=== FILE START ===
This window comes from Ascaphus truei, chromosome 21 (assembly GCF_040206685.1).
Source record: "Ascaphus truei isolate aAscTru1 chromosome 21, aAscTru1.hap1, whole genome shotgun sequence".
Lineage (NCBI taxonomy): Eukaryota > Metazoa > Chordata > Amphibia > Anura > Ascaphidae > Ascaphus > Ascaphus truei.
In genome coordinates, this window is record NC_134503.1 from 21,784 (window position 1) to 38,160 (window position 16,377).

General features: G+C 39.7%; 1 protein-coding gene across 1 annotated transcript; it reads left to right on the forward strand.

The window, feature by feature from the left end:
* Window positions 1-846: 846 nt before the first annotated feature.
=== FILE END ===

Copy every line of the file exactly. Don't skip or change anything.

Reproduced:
This window comes from Ascaphus truei, chromosome 21 (assembly GCF_040206685.1).
Source record: "Ascaphus truei isolate aAscTru1 chromosome 21, aAscTru1.hap1, whole genome shotgun sequence".
Lineage (NCBI taxonomy): Eukaryota > Metazoa > Chordata > Amphibia > Anura > Ascaphidae > Ascaphus > Ascaphus truei.
In genome coordinates, this window is record NC_134503.1 from 21,784 (window position 1) to 38,160 (window position 16,377).

General features: G+C 39.7%; 1 protein-coding gene across 1 annotated transcript; it reads left to right on the forward strand.

The window, feature by feature from the left end:
* Window positions 1-846: 846 nt before the first annotated feature.